Today, I’m going to take an ingredient — ground turkey — that many people think of as a healthy alternative and turns it into something really yummy: turkey meatball reuben subs.
Ground turkey gets a bad reputation as the classic health food bait & switch. Turkey burgers (when badly made) can be dry and flavorless. And I’ll hand it to beef & sausage — ground turkey is just not cut out to be the basis of a chorizo or a zesty Italian marinara.
But it is good at some things, and finding those purposes, the recipes specifically suited to a particular ingredient, will better help you appreciate all that healthy foods can become.
These subs are just the ticket. By using ground turkey to make the homemade meatballs, you get healthier, and less chemically-induced meatballs than pre-made (which, on top of being made with fattier ground beef, would be loaded with preservatives) and you get to add in the spices that give these subs their reuben flavor. So you’re finding a use for a lean meat like turkey that celebrates, rather than apologizes for, itself.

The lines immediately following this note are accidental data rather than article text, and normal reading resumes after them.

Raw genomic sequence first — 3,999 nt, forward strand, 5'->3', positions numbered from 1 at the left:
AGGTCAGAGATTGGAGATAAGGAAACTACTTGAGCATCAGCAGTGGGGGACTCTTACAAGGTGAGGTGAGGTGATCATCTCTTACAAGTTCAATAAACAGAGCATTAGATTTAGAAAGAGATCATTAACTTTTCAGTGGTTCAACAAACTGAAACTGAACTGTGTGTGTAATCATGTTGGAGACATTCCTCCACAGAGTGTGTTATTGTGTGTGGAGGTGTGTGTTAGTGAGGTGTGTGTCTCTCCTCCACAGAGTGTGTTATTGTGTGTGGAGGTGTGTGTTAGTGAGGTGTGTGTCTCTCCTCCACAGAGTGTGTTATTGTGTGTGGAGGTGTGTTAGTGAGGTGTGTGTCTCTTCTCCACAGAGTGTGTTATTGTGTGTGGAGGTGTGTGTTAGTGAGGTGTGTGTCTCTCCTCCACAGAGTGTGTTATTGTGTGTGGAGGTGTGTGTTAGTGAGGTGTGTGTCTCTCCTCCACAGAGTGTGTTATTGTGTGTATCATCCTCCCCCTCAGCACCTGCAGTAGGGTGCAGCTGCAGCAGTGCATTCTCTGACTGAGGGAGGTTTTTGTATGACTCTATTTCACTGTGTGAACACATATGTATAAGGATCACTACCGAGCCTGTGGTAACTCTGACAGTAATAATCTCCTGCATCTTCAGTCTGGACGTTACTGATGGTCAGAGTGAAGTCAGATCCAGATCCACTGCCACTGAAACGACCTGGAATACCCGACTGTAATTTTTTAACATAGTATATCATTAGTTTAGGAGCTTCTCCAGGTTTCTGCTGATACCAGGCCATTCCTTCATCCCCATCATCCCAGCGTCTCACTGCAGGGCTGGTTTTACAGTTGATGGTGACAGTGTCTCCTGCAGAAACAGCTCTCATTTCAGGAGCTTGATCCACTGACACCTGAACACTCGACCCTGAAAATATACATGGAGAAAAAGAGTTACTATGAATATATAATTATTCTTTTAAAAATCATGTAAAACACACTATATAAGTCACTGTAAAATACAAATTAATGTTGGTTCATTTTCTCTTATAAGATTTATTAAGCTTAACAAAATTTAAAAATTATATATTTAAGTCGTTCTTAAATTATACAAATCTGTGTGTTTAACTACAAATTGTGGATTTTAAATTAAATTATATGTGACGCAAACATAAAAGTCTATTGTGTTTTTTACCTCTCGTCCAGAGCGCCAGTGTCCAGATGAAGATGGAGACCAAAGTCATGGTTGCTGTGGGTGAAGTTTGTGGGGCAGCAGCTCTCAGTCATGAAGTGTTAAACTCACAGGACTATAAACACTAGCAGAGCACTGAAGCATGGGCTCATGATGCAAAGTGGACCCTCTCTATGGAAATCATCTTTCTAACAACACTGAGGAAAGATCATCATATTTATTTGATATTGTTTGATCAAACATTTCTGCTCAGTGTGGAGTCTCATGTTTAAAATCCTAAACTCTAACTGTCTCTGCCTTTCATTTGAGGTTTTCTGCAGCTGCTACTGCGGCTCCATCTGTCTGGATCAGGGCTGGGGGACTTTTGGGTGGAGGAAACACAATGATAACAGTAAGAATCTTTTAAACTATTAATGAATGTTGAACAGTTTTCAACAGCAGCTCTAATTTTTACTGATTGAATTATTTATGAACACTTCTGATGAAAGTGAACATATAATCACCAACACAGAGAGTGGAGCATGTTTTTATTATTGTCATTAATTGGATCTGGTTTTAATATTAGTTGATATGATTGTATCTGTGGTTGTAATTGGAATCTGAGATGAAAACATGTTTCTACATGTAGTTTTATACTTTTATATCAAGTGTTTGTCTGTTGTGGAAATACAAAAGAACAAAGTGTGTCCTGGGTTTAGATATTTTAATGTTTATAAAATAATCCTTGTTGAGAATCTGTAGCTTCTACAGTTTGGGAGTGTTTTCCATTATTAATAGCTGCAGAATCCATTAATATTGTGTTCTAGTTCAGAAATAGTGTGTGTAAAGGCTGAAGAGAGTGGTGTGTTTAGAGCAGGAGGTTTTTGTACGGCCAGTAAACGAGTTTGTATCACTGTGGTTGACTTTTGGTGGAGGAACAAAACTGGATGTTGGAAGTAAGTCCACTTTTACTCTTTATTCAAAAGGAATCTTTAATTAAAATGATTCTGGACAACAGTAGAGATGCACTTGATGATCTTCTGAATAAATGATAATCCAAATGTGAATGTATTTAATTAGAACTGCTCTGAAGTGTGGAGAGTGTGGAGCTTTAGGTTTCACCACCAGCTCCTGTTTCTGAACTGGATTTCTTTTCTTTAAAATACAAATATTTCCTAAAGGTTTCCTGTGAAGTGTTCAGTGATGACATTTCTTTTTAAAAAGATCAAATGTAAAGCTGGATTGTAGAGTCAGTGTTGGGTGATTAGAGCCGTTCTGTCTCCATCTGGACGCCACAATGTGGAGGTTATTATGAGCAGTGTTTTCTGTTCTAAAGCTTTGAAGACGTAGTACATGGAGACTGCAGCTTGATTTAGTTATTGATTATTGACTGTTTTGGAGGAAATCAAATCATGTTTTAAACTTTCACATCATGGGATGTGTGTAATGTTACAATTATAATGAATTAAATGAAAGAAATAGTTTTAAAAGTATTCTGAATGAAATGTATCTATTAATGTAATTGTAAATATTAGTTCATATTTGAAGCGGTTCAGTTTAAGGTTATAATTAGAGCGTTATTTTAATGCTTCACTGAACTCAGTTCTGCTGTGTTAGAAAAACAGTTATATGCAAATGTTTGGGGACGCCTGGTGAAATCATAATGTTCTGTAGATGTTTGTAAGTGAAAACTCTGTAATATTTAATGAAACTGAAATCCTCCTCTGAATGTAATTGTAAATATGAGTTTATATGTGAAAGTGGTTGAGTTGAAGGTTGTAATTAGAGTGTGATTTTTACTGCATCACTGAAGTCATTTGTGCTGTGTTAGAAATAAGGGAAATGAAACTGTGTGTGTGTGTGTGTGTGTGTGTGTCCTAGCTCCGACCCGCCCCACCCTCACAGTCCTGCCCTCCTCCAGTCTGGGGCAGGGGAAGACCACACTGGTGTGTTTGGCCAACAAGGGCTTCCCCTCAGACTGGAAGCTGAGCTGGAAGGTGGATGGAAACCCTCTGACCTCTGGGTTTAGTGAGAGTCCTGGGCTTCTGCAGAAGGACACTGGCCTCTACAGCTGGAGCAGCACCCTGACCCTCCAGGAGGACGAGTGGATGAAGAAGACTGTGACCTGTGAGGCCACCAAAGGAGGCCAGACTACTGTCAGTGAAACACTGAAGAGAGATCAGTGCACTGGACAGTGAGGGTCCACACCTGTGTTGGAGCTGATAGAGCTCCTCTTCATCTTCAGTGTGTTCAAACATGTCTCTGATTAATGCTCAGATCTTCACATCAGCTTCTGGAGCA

The only time-consuming part of this recipe is making the meatballs — that is, mixing the spices into the turkey meat and rolling them into meatballs. That takes maybe ten minutes, depending on how many meatballs you make.
Italian side note: There is only one right way to make a meatball. None of this using a spoon crap. Get your hands in there, grab three fingers-full of meat, and roll it quickly between your palms. It’s worth the slime, I promise. You’ll get adorable little meatballs with no split seams, perfectly round and smooth.
You will also get hands that look like this (from the paprika).
While the meatballs are broiling, you have more than enough time to prep the sub buns (I highly recommend taking the recipe’s suggestion to hollow-out the bread — you can actually pick up and eat the sub that way!), and make the coleslaw while the meatballs are broiling. In fact, you’ve got enough time that I’d even advocate making your own coleslaw — just use the vegetable peeler on a couple of carrots, chop or shred some lettuce, cabbage, whatever you have on hand, and toss it with the dressing.
You end up with a filling, well-rounded meal in about twenty minutes start to finish. And you can enjoy that meal knowing what’s in it — no mystery ingredients, no chemicals, and a lot less fat than your average burger, with none of the flavor removed.